Spotlight: Josh Hutcherson

Now I promised to do a spotlight on Josh Hutcherson clear back on my post about his character Clapton Davis in 2012….so I guess this has been awhile in the making. But I am excited to announce that, in honor of the release of Mockingjay – Part 2 next month, I am going to do a series of spotlights on some of the Hunger Games’ leading men…beginning with the man himself, Josh Hutcherson.

If you don’t think that Hutcherson’s character Peeta is incredible, just you wait. I am so excited to see how Hutcherson portrays his journey in the last film because if anyone could do that justice, it’s Josh Hutcherson.

Josh Hutcherson

Josh Hutcherson’s first acting credits are from 2002, he would have been 10 years old, and has been featured in approximately three works a year since. There is no doubt that he is a hard worker and has escaped the “child star” curse. So while he has been working steadily for the past 13 years, Hutcherson didn’t really become a household name until Hunger Games hit theaters.

Despite all of the red carpets and award shows, Hutcherson’s wardrobe is fairly casual. He sticks to t-shirts and layers button-ups or jackets over them. This no-fail look allows him to get a lot of mileage out of some basic white and black tees. Thin sweaters and henleys are other simple, but essentially no-fail, casual looks.

The Josh Hutcherson Staple

Hutcherson keeps his hair shorter on the sides, as is in fashion, but not in such an extreme way that it dominates his appearance. This look works well when you want the ability to range from carefully coiffed to elegantly disheveled. If you’ve only seen Josh in his Hunger Games role, then you might be surprised that he is a natural brunette. While the blond is fine on Peeta, his natural dark brown works better. Natural hair colors tend to compliment your natural skin tones.

As for facial hair, he rarely has any. Yes, he is relatively young, but he also has a crazy powerful jaw (Saturday Night Live knows). Facial hair is great for defining your jaw, but if that is already one of your most prominent features, you probably don’t need to rely on it.

Although the Hunger Games series is coming to a close, I am looking forward to seeing what Josh Hutcherson is up to next. He’s played the range from Oscar nominated drama The Kids Are All Right, to the vastly underrated animated film Epic, to of course, my favorite trippy indie horror comedy Detention. Don’t miss your last chance to see him as Peeta Mellark in Mockingjay part 2, opening in November.

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Tattoos are Forever

First of all, watch this.

He pretty much says it all.

Here at WAMSW, we aren’t huge fans of tattoos. But they are a part of our culture and mean a lot to some people. And they can be kind of sexy. Listen to Brooks, think your tattoos through. Think about placement, meaning, fads, number, etc.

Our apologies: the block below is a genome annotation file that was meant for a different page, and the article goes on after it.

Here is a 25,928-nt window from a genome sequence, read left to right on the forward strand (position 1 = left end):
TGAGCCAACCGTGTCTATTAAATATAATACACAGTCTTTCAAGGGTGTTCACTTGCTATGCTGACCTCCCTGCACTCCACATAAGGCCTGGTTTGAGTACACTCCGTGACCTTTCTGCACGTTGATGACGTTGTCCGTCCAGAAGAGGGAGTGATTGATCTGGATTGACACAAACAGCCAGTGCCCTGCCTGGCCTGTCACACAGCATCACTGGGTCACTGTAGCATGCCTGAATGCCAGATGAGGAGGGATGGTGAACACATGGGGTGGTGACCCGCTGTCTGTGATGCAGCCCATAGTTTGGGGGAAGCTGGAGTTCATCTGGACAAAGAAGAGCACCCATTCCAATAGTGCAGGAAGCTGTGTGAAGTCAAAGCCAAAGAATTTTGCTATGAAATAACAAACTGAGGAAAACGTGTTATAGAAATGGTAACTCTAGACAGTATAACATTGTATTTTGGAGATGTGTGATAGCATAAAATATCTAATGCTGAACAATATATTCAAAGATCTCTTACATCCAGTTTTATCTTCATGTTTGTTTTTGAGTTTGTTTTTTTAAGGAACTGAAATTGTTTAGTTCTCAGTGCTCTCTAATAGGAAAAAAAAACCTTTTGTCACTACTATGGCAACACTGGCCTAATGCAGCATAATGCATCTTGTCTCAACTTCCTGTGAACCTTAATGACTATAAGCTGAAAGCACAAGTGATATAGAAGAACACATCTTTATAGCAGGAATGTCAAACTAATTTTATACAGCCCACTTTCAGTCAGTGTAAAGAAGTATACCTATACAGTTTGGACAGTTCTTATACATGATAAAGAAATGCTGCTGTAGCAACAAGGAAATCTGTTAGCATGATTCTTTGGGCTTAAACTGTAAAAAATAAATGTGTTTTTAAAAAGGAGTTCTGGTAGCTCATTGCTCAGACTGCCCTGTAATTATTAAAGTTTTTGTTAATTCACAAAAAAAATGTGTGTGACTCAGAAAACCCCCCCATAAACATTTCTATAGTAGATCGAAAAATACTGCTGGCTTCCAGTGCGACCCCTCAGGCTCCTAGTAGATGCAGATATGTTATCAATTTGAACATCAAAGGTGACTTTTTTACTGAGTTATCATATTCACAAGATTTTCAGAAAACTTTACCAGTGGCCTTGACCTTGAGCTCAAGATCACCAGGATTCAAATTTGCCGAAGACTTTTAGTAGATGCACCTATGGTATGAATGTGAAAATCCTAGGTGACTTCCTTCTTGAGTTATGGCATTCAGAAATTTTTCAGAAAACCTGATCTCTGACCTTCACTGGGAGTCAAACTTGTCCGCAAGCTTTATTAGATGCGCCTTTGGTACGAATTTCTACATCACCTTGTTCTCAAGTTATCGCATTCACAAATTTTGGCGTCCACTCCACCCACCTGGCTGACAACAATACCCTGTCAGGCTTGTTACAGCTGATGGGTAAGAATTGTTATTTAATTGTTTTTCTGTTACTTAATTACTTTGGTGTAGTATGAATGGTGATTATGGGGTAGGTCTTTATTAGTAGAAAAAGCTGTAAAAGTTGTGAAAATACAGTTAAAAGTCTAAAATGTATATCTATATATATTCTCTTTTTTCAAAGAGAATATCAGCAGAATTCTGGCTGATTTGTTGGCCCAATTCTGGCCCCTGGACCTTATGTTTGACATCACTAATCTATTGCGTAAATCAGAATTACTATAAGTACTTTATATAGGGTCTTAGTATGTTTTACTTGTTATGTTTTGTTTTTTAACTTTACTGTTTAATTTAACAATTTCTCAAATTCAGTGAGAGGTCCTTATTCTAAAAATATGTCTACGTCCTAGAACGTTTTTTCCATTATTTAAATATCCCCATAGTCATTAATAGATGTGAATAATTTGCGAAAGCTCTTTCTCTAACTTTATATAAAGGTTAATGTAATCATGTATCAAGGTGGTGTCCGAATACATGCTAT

The tricky thing about meaning in tattoos is that what’s important to you changes. You are pretty much always safe with your child’s name because you will always love them, but their face might be a little weird. People hesitate about spouse’s or significant other’s names, but my thought is: if your are dedicated enough to ink something on your flesh forever, you should be that committed to your spouse. So nothing too early in relationships. Jon McLaughlin has his wife’s name in simple cursive on his forearm and it is particularly sweet. (And I’m not just saying this because her name is my name). There are other meaningful moments, like the entire Fellowship from the Lord of the Rings movies getting the elvish word for “nine” because that was a significant part of their lives and important friendships. Matthew Lewis got roman numerals XI on his arm because the number resonated with several important events in his life. Also because roman numerals are pretty classy looking.

Tattoos with meaning

 

I remember hearing about one girl who would have a copy of a design she was considering in several places around her house–on bathroom mirrors, places she saw often, etc. If she got tired of the design before a year was up, she wouldn’t get it. This seems genius. It doesn’t mean that it wouldn’t eventually ware on you, but you’ve proven to yourself that you really like this design.

Another key thing to consider is professionalism, or how the tattoo will affect how you are perceived because it will happen. No matter how much we rail against the system saying we shouldn’t judge based on appearances, we do. We all do.

So here I turn to the example of Adam Levine. Everyone loves Adam Levine; he’s equal parts charming, bad boy, talented, and funny. And he has a number of tattoos. He often shows them off in plain t-shirts, but if you find a picture of him in a suit, you can’t see a single bit of ink. All of his tattoos can be covered with clothing if the occasion requires.

Now personally I wouldn’t want to be restricted to long sleeves, if I ended up regretting a tattoo, but it does provide a nice safety blanket. So choose wisely.

Tattoos